Ethernet Chip Aimed at Embedded Market

DN Staff

July 18, 2005

2 Min Read
Ethernet Chip Aimed at Embedded Market

Embedded product developers who want to add Internet connectivity to their designs may now have a simple way to do it, thanks to a tiny new Ethernet controller from Microchip Technology Inc.

Touted as the world's smallest Ethernet controller, Microchip's ENC28J60 reportedly simplifies the task of adding connectivity to embedded products because it is smaller and is designed to work with any microcontroller that has an industry-standard serial interface. The company's engineers say it is the first such Ethernet controller aimed specifically at the embedded world.

"If you look at what's been on the market up to now, you find that stand-alone Ethernet controllers have always been designed for the PC market," says Nate Smith, product marketing manager for Microchip Technology. "For years, the embedded market has been trying to force-fit a square peg into a round hole, so we set out to develop a controller that would give the embedded designer the ability to create networks."

The company plans to target the new technology at a multitude of applications that didn't previously offer Internet connectivity, or use proprietary protocols to achieve it. Potential applications include vending machines, hotel minibars, security panels, access control systems, fingerprint recognition systems, industrial controllers, power supplies, point-of-service terminals, VoIP (voice over IP) phone adaptors, and a multitude of other devices with embedded intelligence.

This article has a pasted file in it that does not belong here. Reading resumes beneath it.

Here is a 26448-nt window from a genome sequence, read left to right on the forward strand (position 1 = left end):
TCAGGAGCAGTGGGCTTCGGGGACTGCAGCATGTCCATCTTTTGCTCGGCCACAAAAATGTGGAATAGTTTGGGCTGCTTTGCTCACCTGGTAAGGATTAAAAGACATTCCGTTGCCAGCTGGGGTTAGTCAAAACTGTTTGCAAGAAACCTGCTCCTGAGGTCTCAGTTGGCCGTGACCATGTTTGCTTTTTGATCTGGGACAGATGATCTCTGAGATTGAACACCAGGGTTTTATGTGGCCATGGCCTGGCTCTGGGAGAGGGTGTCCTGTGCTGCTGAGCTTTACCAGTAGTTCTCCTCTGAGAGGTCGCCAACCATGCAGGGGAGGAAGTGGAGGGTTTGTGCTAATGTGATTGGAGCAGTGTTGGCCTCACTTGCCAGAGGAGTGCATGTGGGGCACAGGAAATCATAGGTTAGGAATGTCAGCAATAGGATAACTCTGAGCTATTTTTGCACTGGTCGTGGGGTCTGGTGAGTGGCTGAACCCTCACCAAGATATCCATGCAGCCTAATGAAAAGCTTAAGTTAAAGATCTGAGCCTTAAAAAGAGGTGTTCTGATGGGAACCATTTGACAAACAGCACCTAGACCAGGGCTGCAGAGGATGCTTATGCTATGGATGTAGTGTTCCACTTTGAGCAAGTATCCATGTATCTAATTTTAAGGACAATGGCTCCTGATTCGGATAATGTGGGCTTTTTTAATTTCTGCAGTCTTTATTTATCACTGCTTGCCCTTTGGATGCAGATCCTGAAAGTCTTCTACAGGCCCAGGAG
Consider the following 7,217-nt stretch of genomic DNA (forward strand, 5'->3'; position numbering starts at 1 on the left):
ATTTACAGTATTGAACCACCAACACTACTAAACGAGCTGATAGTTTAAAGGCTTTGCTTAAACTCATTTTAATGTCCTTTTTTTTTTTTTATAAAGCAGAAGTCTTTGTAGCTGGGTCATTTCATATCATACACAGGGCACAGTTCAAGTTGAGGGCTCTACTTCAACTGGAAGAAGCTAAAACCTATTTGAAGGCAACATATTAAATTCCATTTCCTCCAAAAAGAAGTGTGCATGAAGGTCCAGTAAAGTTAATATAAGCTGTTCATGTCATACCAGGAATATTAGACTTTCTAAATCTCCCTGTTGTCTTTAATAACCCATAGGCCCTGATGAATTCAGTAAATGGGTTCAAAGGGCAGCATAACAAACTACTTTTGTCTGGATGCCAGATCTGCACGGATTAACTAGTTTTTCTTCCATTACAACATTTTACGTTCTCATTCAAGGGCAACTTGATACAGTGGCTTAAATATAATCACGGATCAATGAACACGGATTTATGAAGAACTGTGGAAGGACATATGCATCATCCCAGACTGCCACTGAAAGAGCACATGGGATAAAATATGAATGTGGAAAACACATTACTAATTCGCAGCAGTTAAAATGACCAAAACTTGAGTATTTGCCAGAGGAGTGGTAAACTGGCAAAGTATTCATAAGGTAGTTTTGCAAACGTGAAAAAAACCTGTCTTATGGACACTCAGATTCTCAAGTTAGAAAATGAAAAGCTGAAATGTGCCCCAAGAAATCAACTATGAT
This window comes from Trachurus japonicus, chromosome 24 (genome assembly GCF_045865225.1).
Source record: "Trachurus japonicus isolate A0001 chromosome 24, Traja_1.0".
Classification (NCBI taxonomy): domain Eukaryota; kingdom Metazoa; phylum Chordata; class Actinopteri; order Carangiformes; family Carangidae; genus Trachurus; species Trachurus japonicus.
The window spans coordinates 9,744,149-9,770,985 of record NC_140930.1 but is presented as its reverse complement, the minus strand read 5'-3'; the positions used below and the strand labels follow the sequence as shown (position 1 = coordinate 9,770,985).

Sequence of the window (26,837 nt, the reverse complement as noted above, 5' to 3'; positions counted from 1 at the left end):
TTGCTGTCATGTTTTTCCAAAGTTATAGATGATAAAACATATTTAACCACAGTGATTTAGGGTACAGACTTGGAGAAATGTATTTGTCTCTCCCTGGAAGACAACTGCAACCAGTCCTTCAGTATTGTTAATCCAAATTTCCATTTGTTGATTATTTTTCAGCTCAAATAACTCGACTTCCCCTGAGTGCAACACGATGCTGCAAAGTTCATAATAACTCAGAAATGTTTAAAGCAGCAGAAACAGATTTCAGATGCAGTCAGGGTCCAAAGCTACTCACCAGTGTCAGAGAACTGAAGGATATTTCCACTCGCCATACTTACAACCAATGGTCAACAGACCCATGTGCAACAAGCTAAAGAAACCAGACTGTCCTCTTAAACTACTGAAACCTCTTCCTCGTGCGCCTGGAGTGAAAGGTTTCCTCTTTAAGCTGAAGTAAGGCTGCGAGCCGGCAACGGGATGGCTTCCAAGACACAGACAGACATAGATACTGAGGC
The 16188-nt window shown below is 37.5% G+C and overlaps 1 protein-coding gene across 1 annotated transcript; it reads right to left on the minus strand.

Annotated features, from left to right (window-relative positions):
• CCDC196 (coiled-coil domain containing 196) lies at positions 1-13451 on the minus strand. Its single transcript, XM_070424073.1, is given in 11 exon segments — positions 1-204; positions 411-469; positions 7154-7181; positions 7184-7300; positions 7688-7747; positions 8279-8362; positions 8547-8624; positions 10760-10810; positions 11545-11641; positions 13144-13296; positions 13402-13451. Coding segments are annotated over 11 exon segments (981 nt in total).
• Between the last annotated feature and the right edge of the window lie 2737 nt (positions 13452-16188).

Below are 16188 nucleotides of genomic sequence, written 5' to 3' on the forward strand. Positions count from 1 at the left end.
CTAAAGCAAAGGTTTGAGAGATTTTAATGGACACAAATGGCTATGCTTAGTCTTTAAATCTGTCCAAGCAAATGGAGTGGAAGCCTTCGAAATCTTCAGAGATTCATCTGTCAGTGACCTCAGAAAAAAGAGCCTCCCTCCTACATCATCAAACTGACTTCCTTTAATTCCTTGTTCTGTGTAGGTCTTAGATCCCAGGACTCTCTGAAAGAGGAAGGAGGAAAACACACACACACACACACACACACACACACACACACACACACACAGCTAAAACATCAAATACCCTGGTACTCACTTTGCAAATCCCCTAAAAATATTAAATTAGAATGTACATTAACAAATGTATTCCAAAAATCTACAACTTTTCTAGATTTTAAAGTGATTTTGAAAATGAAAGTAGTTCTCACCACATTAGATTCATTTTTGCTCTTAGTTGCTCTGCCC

Microchip's Ethernet interface boards are designed to ease development of applications using the ENC28J60 Ethernet controller.

Microchip engineers claim that one of the keys to success in those applications is the use of a 28-pin package instead of the more traditional 80- to 100-pin packages, which have been employed by the PC industry for many years. The smaller package is critical, the company says, because the 28-pin package is typically about one-sixth the size of a 100-pin version, enabling it to serve in applications that might otherwise be constrained by size. Moreover, they say, the smaller package reduces the cost of associated printed circuit boards and conforms to the SPI serial interface, which is a virtual standard throughout the embedded world.

"In the past, when third parties tried to enable small-pin-count devices for Internet connectivity, they had to develop their own proprietary protocols," Smith says. "And those protocols weren't consistent with the rest of the embedded world."

The new device includes a 10 Mbps SPI interface, an on-chip 10 Mbps Ethernet physical layer, and programmable 8-Kbyte dual-port SRAM buffer. Microchip engineers describe it as a compatible companion chip for virtually any microcontroller used by the embedded market.

"We expect it to expand the use of Ethernet," Smith says. "It's going to enable a whole new class of Ethernet-based applications."

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